IKEA: how and how much it changes, from e-commerce to a service community

10 Oct 2017
According to an article published yesterday by the Financial Times, from 2018 Ikea will begin experimenting with sales models involving selling its furniture products on international e-commerce platforms. Rumours identify Amazon and Alibaba as partners in the new strategic alliance of the Swedish low-cost furnishing giant. It will be the first time that Ikea (considered to be the 25th most important brand in the world) offers goods to consumers not only as a direct and exclusive supplier, but through third parties. The importance of this decision in the words of their manager:
It is the biggest change in the relationship between consumers and Ikea since its inception ... So far we have designed the Ikea experience to work in stores, we will quickly learn how to transfer it to the online world as well. We want to learn and understand what it could mean for Ikea to be in this different environment and how to keep our identity on a third party platform". The company plans to quadruple online sales by 2020, bringing them to $ 5 billion, 10% of revenue Torbjörn Lööf, CEO of Inter Ikea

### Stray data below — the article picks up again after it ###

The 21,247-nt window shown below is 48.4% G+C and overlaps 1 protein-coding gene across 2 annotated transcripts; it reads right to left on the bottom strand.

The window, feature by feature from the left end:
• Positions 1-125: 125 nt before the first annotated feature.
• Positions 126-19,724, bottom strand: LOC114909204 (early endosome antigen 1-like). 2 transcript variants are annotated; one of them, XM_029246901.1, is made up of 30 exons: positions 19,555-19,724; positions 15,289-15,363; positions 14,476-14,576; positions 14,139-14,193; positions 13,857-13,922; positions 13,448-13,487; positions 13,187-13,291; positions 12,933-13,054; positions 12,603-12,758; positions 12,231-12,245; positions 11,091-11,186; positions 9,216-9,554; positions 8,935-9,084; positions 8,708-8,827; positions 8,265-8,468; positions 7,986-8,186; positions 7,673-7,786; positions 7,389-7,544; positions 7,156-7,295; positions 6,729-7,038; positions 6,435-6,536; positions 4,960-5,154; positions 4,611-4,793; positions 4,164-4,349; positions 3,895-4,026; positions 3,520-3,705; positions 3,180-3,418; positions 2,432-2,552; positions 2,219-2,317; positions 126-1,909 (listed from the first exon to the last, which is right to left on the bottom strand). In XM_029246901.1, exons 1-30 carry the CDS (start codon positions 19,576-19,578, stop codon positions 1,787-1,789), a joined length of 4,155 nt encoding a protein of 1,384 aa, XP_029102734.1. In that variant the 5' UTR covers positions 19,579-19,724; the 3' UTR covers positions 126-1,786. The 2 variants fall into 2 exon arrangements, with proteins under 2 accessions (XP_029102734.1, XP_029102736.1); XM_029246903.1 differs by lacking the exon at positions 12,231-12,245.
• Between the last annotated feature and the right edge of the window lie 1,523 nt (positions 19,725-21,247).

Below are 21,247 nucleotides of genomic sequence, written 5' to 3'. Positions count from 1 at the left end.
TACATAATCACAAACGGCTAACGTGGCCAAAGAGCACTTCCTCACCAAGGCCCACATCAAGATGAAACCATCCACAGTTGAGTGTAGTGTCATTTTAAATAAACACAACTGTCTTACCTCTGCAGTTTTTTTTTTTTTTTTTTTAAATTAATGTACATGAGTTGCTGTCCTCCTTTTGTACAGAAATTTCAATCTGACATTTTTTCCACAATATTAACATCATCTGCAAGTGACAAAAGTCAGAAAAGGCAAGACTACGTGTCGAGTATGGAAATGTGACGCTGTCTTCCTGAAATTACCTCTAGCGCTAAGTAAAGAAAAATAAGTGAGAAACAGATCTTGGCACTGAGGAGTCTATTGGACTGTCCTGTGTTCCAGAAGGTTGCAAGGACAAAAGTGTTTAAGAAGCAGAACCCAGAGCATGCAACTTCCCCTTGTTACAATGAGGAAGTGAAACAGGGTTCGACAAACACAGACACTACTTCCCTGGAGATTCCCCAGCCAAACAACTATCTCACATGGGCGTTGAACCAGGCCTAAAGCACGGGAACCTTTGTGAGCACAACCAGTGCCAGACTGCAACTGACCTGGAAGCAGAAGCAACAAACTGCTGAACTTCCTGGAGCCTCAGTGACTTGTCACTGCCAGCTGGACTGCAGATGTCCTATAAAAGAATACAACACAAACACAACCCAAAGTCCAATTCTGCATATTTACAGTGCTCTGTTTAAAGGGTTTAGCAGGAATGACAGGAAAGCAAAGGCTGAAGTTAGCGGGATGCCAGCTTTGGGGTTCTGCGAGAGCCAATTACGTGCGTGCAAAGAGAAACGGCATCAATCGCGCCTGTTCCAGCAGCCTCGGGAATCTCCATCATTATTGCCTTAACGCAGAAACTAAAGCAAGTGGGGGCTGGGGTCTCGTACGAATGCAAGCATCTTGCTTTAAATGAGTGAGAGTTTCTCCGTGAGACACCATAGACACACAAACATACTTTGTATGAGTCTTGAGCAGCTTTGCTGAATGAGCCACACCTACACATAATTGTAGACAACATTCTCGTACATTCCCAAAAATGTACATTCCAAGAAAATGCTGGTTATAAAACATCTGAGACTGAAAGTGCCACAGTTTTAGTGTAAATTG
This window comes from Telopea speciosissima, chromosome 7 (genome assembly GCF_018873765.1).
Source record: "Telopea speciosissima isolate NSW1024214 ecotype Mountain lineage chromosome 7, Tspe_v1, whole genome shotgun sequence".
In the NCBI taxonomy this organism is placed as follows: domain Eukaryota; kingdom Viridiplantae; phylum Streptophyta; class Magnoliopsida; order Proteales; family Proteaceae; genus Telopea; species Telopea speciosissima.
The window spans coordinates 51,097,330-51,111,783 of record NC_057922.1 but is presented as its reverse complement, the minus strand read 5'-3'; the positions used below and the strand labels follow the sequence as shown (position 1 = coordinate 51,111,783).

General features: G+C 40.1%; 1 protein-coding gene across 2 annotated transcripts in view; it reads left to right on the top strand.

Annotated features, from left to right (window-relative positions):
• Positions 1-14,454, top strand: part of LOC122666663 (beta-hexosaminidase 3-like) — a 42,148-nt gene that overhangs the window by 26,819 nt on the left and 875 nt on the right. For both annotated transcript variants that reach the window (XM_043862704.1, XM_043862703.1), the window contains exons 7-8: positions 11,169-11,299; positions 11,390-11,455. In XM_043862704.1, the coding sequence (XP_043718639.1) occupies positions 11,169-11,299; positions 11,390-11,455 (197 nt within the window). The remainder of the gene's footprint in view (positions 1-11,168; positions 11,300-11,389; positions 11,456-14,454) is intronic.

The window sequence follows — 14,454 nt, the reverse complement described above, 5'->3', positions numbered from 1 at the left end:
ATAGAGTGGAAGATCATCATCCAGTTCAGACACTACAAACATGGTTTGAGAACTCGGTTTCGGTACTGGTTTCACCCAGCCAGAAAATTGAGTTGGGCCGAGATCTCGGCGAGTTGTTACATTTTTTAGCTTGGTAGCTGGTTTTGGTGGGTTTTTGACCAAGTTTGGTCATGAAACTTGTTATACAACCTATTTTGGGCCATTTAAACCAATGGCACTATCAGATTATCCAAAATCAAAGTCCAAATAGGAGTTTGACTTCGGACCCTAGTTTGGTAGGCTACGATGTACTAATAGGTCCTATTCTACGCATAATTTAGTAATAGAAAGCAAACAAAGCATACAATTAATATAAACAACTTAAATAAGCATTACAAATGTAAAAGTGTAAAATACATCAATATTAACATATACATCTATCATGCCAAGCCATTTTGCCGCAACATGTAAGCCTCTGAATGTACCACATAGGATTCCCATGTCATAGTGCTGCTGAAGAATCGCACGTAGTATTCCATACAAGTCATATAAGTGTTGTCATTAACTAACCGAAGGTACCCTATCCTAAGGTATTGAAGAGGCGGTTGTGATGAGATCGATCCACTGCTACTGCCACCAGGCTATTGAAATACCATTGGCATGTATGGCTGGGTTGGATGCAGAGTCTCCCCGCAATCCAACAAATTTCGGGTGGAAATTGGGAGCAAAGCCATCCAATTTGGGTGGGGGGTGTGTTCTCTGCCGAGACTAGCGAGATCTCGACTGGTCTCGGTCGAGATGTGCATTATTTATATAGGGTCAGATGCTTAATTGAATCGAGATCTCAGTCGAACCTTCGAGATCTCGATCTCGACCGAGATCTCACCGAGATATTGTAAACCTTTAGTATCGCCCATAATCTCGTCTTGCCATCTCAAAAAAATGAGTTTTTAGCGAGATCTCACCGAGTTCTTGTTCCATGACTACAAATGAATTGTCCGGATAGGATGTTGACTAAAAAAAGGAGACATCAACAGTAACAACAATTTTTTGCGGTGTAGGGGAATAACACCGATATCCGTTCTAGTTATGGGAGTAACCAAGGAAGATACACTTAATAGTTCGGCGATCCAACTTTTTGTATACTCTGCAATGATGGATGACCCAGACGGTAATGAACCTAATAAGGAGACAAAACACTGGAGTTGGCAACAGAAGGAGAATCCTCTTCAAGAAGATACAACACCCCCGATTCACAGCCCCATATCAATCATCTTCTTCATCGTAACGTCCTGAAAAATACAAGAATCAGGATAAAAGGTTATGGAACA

The decision is lucrative, but not surprising. An increasing number of consumers, especially the younger ones, have less and less time available for prolonged visits to the huge retail outlets that have made the brand famous. The inevitability of integrating a digital approach into the classic display of furniture and products has been highlighted in two other instances.

The first is the introduction of augmented reality based services in stores, making it possible to simulate the layout of the furniture to be purchased inside the customers’ homes. The second is the recent acquisition of TaskRabbit, a California based start-up that connects Ikea customers with a network of self-employed workers for furniture assembly and more: they also offer cleaning, maintenance and removal services. The innovation plan also includes new formats for physical stores: smaller and sometimes temporary retail outlets including specialised pop-up stores (there already is an Ikea pop-up store in Piazza San Silvestro in Rome, the first in Italy dedicated entirely to the world of cooking).